These kids love math problems

Does Abacus help your child score a centum in mathematics? Does it help to push the child to learn it for the sake of scoring?

850 students from various schools in the state, participated in the state level Abacus competition held on Sunday, 8, January, 2012. Aloha, an organisation that runs advanced abacus and mental arithmetic programme, conducted the competition at Shri Krishna Kalyana Mantapa, Rajaji Nagar.

Vaibhav Prakash, attempting the questions in the state level competition.
Pic: Deepti Sarma

Arithmetic through abacus is a Chinese tool that helps develop the part of brain which controls creativity and integration of information.

Each student sported an Aloha Tshirt and was armed with the beaded abacus to solve 60 complex arithmetic Qs in 5 mins! Sounds unattainable? It probably was for the parents but these children were equipped with some interesting tricks to beat the time!

12-year-old Vaibhav Prakash from National Public School, Rajajinagar who answered 55 questions enjoys using abacus to calculate because it helps him do addition, subtraction and other such calculations much faster, so much to the extent that his father gives him grocery bills to validate!

Pallavi Ram says that using abacus programms helps in overall brain development. It improves memory as children are made to perceive quantities as pictures, which makes mental calculation easier.

Srinivasa D, a parent from Peenya, encourages his 11-year-old sons Chatush and Chetan to pursue this alternate form of calculation as an extra curricular activity. He also believes that such activities are an added advantage to score better in schools.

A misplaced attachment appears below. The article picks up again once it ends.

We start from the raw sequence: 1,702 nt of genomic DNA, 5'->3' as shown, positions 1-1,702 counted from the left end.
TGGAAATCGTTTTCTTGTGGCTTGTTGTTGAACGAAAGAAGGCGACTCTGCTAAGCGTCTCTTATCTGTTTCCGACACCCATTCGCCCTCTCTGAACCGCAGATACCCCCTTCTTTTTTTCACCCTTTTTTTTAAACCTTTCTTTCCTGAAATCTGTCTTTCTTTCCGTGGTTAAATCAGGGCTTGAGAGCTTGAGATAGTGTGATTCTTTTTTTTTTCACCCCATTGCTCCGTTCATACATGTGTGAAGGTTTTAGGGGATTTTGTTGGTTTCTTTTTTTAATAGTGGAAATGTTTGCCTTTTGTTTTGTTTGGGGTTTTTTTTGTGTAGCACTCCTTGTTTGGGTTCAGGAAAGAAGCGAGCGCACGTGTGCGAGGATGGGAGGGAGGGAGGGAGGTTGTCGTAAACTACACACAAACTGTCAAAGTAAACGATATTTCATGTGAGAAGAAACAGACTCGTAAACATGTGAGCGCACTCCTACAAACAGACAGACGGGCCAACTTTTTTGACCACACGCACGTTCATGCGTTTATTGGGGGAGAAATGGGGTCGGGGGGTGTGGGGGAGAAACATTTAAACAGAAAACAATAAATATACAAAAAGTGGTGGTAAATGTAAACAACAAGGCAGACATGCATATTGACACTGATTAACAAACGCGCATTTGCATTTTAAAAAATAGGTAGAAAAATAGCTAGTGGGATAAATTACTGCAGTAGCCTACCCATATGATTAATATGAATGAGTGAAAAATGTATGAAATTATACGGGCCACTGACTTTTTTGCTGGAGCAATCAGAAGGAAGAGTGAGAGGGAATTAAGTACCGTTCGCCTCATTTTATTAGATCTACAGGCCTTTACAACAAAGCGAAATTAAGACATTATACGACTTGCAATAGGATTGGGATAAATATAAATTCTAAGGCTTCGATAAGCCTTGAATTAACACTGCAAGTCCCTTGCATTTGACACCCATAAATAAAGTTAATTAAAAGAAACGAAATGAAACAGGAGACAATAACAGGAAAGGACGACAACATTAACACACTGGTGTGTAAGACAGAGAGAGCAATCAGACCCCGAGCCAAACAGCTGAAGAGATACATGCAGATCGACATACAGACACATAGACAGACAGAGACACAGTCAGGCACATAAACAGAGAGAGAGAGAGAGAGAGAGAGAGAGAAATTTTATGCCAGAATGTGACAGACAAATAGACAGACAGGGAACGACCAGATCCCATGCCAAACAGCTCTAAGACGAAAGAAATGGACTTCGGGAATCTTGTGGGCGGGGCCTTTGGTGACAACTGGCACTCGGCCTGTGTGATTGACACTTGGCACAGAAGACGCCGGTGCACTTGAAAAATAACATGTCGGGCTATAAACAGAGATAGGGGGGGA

Disagrees another parent, Dr Priya, who says that abacus method of learning does not particularly guarantee higher marks in mathematics. She believes that children should not be pushed to anything. They should be encouraged in the direction of their interest.

Students at one of the batches of the competition.
Pic: Deepti Sarma

Hence, only Priya’s younger son 5-year-old Ramana goes to the Aloha programme as he loves numbers. She believes that these programs have increased his love for numbers and has improved his confidence and concentration. She also thinks Ramana loves to go to the Aloha program as he gets to meet other kids who love numbers like he does!

On the other hand her 8-year-old son Rahul does not enjoy math and so he pursues other extra curricular activities.

This competition also had a determined visually challenged child from Belgaum, 9-year-old, Basamma Gururaj Mathad who answered the 60 sums in 5 mins.

Aloha has programmes for children from the age of 4 to 13 yrs. The competition was held in 2 categories – 4-7 yrs age group and 8-13 years age group. With three prizes in each category.

They have also tied up with some schools like Pinewood school in Bangalore to take one session per week which would encourage students to use alternative methods of calculation.

When asked about the commitment of students coming from bigger schools as compared to smaller local schools, Pallavi Ram, the Director of Aloha Karnataka observed that children from middle level and smaller schools have more commitment as their parents are keen and understand the growing competition. Whereas the students from big public schools or international schools do not have that kind of pressure as parents do not push the children as much and are keen for the students to find an interest and then take it up.

Pallavi also added that children from small town are work harder whereas children from city are smarter and achieve more at a given age.

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